Epic Records was launched in 1953 by the Columbia Records unit of CBS for the purpose of marketing jazz and classical music that did not fit the theme of its more mainstream Columbia Records label. Initial classical music releases were from Philips Records which distributed Columbia product in Europe. Pop talent on co-owned Okeh Records were transferred to Epic which made Okeh a rhythm and blues label. Epic's bright-yellow and blue logo became a familiar trademark for many jazz and classical releases; this has included such notables as the Berlin Philharmonic, Charles Rosen, the Juilliard String Quartet, Antal Doráti conducting the Hague Philharmonic and George Szell conducting the Cleveland Orchestra. By 1960, Epic became better known for its signing of newer, fledgling acts. By the end of the 1960s, Epic earned its first gold records and had evolved into a formidable hit-making force in rock and roll, R&B and country music. Among its many acts, it included Roy Hamilton, Bobby Vinton, The Dave Clark Five, The Hollies, Tammy Wynette, The Yardbirds, July, Helen Shapiro and Jeff Beck.
Several of the British artists on the Epic roster during the 1960s were the result of CBS's Epic/Okeh units' international distribution deal with EMI. Epic was involved in a notable "trade" of artists. Graham Nash was signed to Epic because of his membership in The Hollies; when the newly formed Crosby, Stills & Nash wanted to sign with Atlantic Records, Ahmet Ertegün worked out a deal with Clive Davis whereby Richie Furay's new band Poco would sign with Epic. Epic's commercial success continued to grow in the 1970s with releases from ABBA in the UK, Cheap Trick, The Clash, Charlie Daniels, Heart, The Isley Brothers, The Jacksons, George Jones, Meat Loaf, Johnny Nash, Ted Nugent, REO Speedwagon, Minnie Riperton, Charlie Rich, Sly & the Family Stone, Steve Vai, Edgar Winter. Contributing to the label's success was its distribution of Philadelphia International Records, which produced additional hit records by acts such as The Three Degrees and McFadden and Whitehead. During the 1960s, Epic oversaw the smaller subsidiary CBS labels including Okeh Records and Date Records.
In 1968, Epic recordings began being distributed in the UK by CBS after the distribution deal with EMI expired that year. Sony Corporation bought CBS Records in 1987, the company was renamed Sony Music in 1991, it began splitting European operations into two separate labels and Columbia, in 1992, in 1997, Sony Music Australia and New Zealand followed suit. In 2004, Sony merged with music distributor BMG, bringing Arista Records, Columbia Records, Epic Records, J Records, Jive Records, RCA Records, Zomba Group of Companies to one parent company known as Sony BMG Music Entertainment. In 2008, Sony bought out BMG for $1.2 billion, bringing all affiliated labels together as Sony Music Entertainment International, SMEI. The merger was approved by the European Union in 2009. Epic's 1980s and 1990s mainstream success were fueled by its signing and releasing of albums by notable acts such as Michael Jackson, Culture Club, the Miami Sound Machine and Gloria Estefan and George Michael, Adam Ant, Living Colour, Dead or Alive, Cyndi Lauper, Ozzy Osbourne, Pearl Jam, Luther Vandross, Stevie Ray Vaughan, Rage Against the Machine, Céline Dion, Oasis among others.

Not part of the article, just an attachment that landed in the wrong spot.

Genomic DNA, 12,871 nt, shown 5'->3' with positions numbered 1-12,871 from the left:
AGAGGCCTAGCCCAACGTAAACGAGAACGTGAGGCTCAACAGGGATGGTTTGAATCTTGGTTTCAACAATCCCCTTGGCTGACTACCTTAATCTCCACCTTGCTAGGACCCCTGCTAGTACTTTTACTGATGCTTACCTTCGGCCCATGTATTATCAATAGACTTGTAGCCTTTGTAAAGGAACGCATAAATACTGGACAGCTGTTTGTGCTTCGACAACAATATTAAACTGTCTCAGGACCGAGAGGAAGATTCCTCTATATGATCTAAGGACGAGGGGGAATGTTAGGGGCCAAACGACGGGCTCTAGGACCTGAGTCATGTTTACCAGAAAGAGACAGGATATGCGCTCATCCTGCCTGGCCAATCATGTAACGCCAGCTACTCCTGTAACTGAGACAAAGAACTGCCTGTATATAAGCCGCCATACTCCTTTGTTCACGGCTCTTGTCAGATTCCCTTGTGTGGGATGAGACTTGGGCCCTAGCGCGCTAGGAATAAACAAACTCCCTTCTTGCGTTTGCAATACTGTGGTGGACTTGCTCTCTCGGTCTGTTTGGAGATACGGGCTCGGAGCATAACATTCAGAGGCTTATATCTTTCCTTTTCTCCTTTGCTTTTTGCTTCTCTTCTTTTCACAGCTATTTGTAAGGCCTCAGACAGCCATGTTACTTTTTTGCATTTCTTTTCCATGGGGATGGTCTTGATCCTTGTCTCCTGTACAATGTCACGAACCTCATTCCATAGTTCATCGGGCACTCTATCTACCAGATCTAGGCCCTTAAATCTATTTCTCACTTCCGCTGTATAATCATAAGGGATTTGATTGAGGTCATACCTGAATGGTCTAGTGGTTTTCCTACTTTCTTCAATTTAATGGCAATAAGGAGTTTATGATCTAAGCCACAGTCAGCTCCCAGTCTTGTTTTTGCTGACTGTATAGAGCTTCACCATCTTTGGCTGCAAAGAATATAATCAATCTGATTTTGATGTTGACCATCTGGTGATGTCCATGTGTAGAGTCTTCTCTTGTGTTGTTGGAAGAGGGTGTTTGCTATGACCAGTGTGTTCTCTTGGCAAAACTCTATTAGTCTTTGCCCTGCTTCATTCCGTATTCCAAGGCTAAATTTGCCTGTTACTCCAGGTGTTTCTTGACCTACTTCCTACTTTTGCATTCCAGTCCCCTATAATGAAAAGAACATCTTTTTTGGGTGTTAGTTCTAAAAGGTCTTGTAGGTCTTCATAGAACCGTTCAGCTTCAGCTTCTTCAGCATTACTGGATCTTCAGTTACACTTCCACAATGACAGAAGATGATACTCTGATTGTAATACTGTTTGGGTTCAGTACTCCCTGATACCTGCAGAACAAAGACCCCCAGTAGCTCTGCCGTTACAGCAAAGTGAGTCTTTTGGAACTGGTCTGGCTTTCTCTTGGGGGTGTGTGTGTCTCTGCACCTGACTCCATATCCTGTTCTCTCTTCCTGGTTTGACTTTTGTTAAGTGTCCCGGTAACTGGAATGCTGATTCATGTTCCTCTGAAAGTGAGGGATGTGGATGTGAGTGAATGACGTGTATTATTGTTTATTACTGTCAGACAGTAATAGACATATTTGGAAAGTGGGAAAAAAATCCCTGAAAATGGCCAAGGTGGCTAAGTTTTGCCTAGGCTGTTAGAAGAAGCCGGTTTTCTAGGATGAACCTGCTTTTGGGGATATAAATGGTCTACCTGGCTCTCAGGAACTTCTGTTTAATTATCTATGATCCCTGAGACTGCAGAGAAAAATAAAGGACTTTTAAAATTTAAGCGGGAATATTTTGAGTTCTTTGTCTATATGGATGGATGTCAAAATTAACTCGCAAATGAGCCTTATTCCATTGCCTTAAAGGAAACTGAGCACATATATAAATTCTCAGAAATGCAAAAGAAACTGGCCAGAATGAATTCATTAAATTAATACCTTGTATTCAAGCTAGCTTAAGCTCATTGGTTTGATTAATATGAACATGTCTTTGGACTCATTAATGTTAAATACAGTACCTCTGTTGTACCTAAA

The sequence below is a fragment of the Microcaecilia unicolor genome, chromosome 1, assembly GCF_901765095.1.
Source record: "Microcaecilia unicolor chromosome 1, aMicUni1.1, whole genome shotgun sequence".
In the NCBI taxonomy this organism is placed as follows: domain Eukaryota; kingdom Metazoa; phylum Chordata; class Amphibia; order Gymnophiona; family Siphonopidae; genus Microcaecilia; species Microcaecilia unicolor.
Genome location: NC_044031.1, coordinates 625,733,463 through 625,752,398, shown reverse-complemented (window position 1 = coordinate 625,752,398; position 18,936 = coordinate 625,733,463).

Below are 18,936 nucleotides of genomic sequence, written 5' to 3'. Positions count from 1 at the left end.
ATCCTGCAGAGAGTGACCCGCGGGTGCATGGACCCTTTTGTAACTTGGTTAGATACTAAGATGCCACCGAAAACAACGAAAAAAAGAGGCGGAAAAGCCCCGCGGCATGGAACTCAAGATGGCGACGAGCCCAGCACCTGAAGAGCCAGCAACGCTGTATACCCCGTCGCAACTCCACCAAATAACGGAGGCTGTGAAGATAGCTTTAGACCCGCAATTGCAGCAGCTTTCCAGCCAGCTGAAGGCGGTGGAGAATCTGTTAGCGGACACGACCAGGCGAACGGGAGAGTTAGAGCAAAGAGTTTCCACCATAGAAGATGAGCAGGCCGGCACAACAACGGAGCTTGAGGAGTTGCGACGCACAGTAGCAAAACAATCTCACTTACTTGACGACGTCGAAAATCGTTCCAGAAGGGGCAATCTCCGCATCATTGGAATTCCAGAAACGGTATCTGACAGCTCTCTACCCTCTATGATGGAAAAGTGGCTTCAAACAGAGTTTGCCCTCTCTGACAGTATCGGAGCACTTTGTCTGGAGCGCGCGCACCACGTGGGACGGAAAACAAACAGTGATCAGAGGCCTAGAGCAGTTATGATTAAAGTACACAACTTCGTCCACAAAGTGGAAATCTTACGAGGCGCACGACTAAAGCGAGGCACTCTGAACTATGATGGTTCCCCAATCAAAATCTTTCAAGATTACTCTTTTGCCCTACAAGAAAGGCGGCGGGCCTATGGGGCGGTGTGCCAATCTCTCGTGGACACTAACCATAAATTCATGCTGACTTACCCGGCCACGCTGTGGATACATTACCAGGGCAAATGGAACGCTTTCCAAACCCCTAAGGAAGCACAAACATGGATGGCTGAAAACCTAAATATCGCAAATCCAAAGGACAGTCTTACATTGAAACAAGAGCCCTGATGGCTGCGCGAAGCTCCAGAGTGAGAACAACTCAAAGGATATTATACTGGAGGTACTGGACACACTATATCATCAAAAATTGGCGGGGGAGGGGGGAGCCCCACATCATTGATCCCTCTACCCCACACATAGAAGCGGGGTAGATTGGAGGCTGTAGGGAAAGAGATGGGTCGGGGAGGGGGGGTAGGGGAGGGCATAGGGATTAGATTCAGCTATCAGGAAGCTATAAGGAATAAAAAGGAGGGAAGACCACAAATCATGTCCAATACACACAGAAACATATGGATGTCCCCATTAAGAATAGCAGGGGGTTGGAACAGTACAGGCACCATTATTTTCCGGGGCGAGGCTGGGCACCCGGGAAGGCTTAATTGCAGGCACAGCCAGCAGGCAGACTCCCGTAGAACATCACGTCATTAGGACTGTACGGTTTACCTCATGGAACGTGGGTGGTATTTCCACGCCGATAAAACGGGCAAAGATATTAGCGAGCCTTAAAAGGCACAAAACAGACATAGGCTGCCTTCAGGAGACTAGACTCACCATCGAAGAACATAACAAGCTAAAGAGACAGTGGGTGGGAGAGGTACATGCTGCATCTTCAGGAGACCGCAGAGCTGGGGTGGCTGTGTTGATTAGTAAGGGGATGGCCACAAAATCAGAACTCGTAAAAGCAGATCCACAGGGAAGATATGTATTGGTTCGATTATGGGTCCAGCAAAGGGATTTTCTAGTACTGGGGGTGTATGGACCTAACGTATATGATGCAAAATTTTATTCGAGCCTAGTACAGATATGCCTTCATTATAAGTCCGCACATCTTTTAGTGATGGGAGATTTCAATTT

One of the label's greatest financial payoffs came via the release of Thriller, the 1982 album by Michael Jackson, which went on to achieve 51–65 million in worldwide sales, becoming the biggest selling album in history. Epic Soundtrax was founded in 1992, it was central to Epic's 1990s success, with 11 releases cumulatively selling more than 40 million records over a three-year period. Notable releases included soundtrack albums for Honeymoon in Vegas, Sleepless in Seattle, Forrest Gump and Judgement Night. In July 2011, L. A. Reid became the CEO of Epic Records, signing artists such as TLC, Toni Braxton, Cher Lloyd, Avril Lavigne, Future, Yo Gotti, Meghan Trainor, DJ Khaled and Travis Scott. Epic signed the winners of The X Factor during the seasons that Reid appeared on the show. In 2013, Sylvia Rhone, former president of Universal Motown, launched the imprint Vested In Culture through Epic Records. A year she was named president of the label. In November 2014, Mosley Music Group created
Country music known as country and western, hillbilly music, is a genre of popular music that originated in the southern United States in the early 1920s. It takes its roots from genres such as folk blues. Country music consists of ballads and dance tunes with simple forms, folk lyrics, harmonies accompanied by string instruments such as banjos and acoustic guitars, steel guitars, fiddles as well as harmonicas. Blues modes have been used extensively throughout its recorded history. According to Lindsey Starnes, the term country music gained popularity in the 1940s in preference to the earlier term hillbilly music. In 2009 in the United States, country music was the most listened to rush hour radio genre during the evening commute, second most popular in the morning commute; the term country music is used today to describe many subgenres. The origins of country music are found in the folk music of working class Americans, who blended popular songs and Celtic fiddle tunes, traditional English ballads, cowboy songs, the musical traditions of various groups of European immigrants.